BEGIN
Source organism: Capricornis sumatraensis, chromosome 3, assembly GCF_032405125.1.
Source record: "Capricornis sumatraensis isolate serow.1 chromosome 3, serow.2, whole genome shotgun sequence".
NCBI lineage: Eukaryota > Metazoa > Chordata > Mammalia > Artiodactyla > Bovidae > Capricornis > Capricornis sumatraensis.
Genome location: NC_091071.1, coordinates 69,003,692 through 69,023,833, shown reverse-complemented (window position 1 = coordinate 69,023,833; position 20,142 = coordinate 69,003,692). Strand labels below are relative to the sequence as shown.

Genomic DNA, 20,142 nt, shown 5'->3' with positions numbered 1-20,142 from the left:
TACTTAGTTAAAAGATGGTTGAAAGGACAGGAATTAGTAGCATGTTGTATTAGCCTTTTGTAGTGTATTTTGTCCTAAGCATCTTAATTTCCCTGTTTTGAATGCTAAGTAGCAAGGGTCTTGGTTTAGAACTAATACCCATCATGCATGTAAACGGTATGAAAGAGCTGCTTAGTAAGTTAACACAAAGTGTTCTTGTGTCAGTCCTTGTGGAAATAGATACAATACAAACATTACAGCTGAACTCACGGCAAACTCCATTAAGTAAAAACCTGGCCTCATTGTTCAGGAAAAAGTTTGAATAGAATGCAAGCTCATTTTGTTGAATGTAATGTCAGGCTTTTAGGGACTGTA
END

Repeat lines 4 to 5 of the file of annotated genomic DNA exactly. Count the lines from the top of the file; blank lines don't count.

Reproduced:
Genome location: NC_091071.1, coordinates 69,003,692 through 69,023,833, shown reverse-complemented (window position 1 = coordinate 69,023,833; position 20,142 = coordinate 69,003,692). Strand labels below are relative to the sequence as shown.

Genomic DNA, 20,142 nt, shown 5'->3' with positions numbered 1-20,142 from the left: